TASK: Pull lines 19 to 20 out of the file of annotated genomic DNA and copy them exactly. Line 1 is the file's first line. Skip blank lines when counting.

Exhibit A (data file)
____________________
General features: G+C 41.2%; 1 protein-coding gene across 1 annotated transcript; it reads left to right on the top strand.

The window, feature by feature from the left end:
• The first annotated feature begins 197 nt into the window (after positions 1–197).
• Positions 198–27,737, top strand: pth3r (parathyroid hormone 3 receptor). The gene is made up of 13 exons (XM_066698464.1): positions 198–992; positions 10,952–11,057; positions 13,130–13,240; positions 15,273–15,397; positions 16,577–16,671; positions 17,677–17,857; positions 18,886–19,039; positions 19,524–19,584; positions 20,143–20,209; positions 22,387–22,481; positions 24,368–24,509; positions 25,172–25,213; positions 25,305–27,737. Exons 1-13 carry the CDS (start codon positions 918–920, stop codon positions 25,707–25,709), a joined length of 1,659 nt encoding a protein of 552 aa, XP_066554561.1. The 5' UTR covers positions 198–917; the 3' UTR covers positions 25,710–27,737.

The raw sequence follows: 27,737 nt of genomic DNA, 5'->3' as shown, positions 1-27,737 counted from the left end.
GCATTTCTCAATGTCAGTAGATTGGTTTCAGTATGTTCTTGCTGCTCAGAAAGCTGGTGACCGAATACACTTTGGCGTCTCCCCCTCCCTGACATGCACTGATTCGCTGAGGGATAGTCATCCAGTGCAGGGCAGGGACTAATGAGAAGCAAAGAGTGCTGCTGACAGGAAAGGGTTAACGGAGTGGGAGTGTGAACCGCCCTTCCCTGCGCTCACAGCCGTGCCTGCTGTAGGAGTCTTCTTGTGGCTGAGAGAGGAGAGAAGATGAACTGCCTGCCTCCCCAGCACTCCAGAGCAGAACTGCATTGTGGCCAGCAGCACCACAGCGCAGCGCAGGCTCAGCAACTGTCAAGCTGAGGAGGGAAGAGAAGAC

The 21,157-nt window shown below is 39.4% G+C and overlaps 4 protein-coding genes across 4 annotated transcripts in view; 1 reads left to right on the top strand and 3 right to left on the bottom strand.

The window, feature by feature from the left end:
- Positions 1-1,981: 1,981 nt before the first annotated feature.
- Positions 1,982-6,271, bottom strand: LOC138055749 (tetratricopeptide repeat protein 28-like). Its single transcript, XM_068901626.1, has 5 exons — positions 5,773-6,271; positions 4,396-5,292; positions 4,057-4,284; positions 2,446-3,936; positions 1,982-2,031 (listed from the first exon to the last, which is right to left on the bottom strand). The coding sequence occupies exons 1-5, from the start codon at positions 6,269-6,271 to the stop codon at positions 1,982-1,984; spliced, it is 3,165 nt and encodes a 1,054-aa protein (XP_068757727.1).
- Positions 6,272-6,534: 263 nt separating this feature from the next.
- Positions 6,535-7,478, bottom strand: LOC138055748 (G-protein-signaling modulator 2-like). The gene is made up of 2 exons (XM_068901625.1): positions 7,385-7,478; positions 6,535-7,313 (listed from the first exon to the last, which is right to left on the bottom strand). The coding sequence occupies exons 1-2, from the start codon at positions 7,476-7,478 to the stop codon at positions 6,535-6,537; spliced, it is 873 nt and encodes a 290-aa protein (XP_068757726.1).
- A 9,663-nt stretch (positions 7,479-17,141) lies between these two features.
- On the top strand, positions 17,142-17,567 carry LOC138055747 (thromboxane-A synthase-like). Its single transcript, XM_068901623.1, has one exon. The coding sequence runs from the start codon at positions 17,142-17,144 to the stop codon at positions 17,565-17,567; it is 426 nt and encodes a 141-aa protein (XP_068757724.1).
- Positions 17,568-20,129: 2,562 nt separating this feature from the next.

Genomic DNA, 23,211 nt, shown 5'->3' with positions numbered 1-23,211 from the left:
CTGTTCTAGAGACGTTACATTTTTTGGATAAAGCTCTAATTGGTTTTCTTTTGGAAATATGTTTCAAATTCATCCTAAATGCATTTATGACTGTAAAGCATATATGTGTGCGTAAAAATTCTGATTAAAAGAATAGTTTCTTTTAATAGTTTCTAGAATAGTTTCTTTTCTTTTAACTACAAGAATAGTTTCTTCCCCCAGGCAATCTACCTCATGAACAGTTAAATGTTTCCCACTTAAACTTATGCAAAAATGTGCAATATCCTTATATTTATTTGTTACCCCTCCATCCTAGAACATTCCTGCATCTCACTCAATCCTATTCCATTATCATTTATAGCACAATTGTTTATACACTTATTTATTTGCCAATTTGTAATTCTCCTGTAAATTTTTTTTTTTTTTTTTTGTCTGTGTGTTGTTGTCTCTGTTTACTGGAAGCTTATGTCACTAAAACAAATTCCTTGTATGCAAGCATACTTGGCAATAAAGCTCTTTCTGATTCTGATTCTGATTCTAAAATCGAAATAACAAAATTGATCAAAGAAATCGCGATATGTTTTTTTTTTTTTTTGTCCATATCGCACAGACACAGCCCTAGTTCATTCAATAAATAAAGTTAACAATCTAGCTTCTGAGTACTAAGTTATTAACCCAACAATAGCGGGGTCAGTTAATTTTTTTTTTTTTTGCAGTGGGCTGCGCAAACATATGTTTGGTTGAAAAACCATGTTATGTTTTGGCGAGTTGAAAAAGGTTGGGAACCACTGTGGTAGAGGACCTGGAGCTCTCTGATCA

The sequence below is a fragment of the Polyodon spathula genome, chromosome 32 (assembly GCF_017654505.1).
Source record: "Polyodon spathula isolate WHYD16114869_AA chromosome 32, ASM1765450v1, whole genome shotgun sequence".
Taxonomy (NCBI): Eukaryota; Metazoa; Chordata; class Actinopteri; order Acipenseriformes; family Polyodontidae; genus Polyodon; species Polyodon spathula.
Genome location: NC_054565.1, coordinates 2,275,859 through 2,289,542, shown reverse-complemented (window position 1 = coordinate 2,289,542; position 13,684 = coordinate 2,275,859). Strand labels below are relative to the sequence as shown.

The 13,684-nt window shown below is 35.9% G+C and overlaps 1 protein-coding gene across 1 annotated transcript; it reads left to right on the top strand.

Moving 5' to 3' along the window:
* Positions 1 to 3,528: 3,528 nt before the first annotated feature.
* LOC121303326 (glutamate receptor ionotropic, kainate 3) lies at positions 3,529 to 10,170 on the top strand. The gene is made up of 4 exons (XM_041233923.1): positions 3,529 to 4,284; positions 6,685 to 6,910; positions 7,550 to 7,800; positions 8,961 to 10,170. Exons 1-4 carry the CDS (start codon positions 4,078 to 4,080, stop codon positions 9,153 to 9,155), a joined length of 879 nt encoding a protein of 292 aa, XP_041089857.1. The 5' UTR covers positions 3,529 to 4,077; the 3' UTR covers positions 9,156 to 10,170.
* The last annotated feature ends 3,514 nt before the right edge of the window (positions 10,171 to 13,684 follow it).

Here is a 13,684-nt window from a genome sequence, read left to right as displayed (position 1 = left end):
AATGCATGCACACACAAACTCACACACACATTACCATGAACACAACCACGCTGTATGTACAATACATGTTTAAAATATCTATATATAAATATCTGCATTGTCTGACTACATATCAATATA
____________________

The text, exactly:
Source record: "Polyodon spathula isolate WHYD16114869_AA chromosome 32, ASM1765450v1, whole genome shotgun sequence".
Taxonomy (NCBI): Eukaryota; Metazoa; Chordata; class Actinopteri; order Acipenseriformes; family Polyodontidae; genus Polyodon; species Polyodon spathula.